There are various types of macular degeneration. However, the most common form is associated with aging, this eye disease is also called age-related macular degeneration (ARMD).
The main symptom of Macular Degeneration is slowly losing vision in the central part of sight. This loss precludes the ability to do many everyday activities, including reading and driving. It also reduces your ability to see intricate details such as small prints and patterns.
The leading cause of vision loss in older Americans, 60 and older, is ARMD. There are two forms of this disease, wet macular degeneration and dry macular degeneration. Both forms affect the central portion of the retina, which is the light-sensitive section located in the back of the eye. This part of the eye processes images and is essentially responsible for sight. The dry form of ARMD is more common than the wet form. In fact, almost 90% of ARMD is the dry form.
The leading cause of losing vision in people over 60 years of age is macular degeneration. There are various risk factors, including smoking, obesity, and exposure to UV rays. Caucasians are at a significantly greater risk for contracting ARMD than African Americans. Additionally, macular degeneration affects women in greater numbers than men, and has a genetic component.
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While there is no cure for macular degeneration, treatments do exist that can delay the progression of the disease, preserve existing vision and sometimes even improve vision loss.
Currently, there are no approved treatments to prevent or cure dry AMD, although there is evidence that indicates that certain nutritional supplements, including omega 3 fatty acids, lutein and zeaxanthin, can prevent the progression of the disease to the more advanced wet form, which can cause more severe vision loss.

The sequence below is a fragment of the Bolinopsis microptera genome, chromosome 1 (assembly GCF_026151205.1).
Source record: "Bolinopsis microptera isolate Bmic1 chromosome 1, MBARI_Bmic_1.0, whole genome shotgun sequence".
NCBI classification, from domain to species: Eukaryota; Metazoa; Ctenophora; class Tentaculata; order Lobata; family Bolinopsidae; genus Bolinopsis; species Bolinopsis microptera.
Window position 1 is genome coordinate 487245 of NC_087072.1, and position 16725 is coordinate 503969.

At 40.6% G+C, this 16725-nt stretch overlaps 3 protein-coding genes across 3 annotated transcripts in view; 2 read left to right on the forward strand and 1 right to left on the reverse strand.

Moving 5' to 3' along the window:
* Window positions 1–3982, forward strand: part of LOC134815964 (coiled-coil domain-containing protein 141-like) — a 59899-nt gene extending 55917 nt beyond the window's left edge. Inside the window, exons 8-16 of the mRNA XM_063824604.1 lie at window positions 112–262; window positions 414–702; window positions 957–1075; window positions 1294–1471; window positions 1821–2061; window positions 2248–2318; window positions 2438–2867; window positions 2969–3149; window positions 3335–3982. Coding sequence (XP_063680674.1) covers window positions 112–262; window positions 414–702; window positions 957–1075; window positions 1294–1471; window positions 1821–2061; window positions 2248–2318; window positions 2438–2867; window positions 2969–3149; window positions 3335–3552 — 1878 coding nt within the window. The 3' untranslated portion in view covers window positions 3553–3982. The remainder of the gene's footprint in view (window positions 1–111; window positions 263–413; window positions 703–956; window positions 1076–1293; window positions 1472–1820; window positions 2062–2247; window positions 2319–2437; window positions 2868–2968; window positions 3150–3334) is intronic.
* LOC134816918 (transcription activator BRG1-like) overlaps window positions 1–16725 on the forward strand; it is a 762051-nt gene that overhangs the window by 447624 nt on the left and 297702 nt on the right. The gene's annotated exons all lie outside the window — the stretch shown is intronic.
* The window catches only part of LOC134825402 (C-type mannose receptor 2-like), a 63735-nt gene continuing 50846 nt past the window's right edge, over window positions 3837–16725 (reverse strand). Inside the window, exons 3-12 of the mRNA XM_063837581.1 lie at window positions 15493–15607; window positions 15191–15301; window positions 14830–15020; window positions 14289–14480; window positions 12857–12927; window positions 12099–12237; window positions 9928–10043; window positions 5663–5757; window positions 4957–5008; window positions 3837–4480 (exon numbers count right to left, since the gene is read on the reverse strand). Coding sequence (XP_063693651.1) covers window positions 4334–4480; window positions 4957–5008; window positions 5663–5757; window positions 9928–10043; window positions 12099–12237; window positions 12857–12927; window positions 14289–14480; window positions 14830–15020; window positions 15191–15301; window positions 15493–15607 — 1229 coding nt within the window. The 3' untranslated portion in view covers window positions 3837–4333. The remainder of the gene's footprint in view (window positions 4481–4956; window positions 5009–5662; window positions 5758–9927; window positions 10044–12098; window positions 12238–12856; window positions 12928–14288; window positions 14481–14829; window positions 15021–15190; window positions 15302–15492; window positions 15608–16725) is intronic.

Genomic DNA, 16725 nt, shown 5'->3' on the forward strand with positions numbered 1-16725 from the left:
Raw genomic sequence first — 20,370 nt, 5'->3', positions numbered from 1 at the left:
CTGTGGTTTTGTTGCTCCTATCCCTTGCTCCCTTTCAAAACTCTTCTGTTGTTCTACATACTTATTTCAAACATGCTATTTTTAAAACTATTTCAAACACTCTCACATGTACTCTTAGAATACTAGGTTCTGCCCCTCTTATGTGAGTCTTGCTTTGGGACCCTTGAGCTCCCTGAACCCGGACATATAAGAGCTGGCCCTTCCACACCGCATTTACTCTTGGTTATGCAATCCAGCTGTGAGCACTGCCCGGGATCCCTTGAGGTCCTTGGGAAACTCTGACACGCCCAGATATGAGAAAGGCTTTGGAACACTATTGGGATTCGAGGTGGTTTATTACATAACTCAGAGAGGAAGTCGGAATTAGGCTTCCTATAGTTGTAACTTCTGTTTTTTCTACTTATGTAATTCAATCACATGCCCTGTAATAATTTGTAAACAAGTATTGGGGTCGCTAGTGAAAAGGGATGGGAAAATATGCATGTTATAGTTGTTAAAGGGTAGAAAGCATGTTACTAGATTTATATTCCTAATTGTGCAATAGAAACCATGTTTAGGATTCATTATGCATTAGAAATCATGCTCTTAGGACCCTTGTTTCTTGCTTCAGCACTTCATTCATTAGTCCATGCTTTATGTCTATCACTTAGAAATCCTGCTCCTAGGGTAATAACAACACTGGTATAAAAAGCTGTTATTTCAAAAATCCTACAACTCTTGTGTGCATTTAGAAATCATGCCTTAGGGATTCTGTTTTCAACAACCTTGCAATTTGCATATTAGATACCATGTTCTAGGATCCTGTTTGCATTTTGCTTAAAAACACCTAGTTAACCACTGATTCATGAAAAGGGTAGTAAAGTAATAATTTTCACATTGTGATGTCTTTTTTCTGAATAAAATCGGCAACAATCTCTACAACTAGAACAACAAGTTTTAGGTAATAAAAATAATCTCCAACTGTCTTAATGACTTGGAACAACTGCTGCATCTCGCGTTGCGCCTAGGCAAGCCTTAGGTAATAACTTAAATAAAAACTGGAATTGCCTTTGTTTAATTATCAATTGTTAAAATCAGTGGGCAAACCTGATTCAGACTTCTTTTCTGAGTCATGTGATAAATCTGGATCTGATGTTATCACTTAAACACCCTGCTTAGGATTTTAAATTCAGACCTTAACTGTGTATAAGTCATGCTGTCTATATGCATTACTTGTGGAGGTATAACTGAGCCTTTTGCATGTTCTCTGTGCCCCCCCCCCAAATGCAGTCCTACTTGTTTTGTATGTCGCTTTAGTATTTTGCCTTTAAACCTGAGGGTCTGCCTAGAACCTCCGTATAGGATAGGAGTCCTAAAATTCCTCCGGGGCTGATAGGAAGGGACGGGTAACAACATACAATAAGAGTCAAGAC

There are a couple of options for treating wet AMD to slow the progression of vision loss which include medicated injections and laser therapy. These therapies are designed to stop the development of new blood vessels, to destroy existing ones and to prevent leakage into the macula – the main dangers with wet AMD.
Unfortunately, while much research continues to be conducted, currently there is no treatment and no way to fully regain vision lost by AMD. Those who have suffered significant vision loss can benefit from the many low vision devices on the market which utilize your existing vision to assist in maintaining your independence. Such devices include standing and hand-held magnifiers and telescopes and other aides that can help to improve your vision.
If you have been diagnosed with AMD, regular vision tests are essential. Close monitoring and adherence to treatment can not only prevent further vision deterioration but can sometimes even improve vision.
Macular Degeneration can cause low vision and debilitating vision loss, even blindness if not diagnosed and treated in the early stages. Because the disease often has no obvious symptoms early on, it is critical to have regular comprehensive eye exams, particularly if you are at risk.
Symptoms of AMD
Macular degeneration is a disease in which the macula slowly breaks down, resulting in a gradual progressive vision loss, at least in its’ early stages. Frequently there are no symptoms and the disease is only diagnosed when a doctor detects signs such as a thinning macula or the presence of drusen in a comprehensive eye examination. Early vision loss can include blurry, cloudy or distorted central vision or dark spots in your central field of view. With advanced stages, vision loss can be severe and sudden with larger blind spots and total loss of central vision.
Risk Factors for Macular Degeneration